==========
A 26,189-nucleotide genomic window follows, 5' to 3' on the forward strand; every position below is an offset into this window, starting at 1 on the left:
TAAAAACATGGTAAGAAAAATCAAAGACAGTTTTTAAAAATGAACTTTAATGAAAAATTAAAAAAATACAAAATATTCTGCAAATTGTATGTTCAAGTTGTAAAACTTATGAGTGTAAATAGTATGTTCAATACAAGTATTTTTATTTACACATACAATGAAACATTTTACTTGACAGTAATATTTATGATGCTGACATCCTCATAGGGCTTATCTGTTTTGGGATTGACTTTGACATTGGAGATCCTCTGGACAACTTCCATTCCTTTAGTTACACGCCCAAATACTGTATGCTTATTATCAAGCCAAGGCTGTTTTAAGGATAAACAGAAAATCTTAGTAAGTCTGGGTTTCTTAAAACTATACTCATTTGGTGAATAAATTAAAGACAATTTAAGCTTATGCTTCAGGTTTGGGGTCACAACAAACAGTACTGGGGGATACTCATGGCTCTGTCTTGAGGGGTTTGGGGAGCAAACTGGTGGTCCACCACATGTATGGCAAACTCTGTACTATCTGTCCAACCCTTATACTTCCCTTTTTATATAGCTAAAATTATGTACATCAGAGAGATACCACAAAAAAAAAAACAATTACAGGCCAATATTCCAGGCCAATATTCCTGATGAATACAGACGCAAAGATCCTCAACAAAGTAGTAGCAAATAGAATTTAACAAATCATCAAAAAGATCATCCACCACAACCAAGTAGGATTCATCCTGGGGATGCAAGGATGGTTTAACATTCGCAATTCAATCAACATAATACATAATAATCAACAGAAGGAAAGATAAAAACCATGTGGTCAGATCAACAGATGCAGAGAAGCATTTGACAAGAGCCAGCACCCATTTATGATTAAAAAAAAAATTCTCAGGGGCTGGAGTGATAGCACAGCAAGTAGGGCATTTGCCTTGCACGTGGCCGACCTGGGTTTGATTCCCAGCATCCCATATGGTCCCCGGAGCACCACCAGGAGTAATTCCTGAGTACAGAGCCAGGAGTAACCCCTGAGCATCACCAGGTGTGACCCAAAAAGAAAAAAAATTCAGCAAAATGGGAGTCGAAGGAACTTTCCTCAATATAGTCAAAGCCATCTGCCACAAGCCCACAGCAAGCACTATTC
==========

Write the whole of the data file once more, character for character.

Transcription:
A 26,189-nucleotide genomic window follows, 5' to 3' on the forward strand; every position below is an offset into this window, starting at 1 on the left:
TAAAAACATGGTAAGAAAAATCAAAGACAGTTTTTAAAAATGAACTTTAATGAAAAATTAAAAAAATACAAAATATTCTGCAAATTGTATGTTCAAGTTGTAAAACTTATGAGTGTAAATAGTATGTTCAATACAAGTATTTTTATTTACACATACAATGAAACATTTTACTTGACAGTAATATTTATGATGCTGACATCCTCATAGGGCTTATCTGTTTTGGGATTGACTTTGACATTGGAGATCCTCTGGACAACTTCCATTCCTTTAGTTACACGCCCAAATACTGTATGCTTATTATCAAGCCAAGGCTGTTTTAAGGATAAACAGAAAATCTTAGTAAGTCTGGGTTTCTTAAAACTATACTCATTTGGTGAATAAATTAAAGACAATTTAAGCTTATGCTTCAGGTTTGGGGTCACAACAAACAGTACTGGGGGATACTCATGGCTCTGTCTTGAGGGGTTTGGGGAGCAAACTGGTGGTCCACCACATGTATGGCAAACTCTGTACTATCTGTCCAACCCTTATACTTCCCTTTTTATATAGCTAAAATTATGTACATCAGAGAGATACCACAAAAAAAAAAACAATTACAGGCCAATATTCCAGGCCAATATTCCTGATGAATACAGACGCAAAGATCCTCAACAAAGTAGTAGCAAATAGAATTTAACAAATCATCAAAAAGATCATCCACCACAACCAAGTAGGATTCATCCTGGGGATGCAAGGATGGTTTAACATTCGCAATTCAATCAACATAATACATAATAATCAACAGAAGGAAAGATAAAAACCATGTGGTCAGATCAACAGATGCAGAGAAGCATTTGACAAGAGCCAGCACCCATTTATGATTAAAAAAAAAATTCTCAGGGGCTGGAGTGATAGCACAGCAAGTAGGGCATTTGCCTTGCACGTGGCCGACCTGGGTTTGATTCCCAGCATCCCATATGGTCCCCGGAGCACCACCAGGAGTAATTCCTGAGTACAGAGCCAGGAGTAACCCCTGAGCATCACCAGGTGTGACCCAAAAAGAAAAAAAATTCAGCAAAATGGGAGTCGAAGGAACTTTCCTCAATATAGTCAAAGCCATCTGCCACAAGCCCACAGCAAGCACTATTC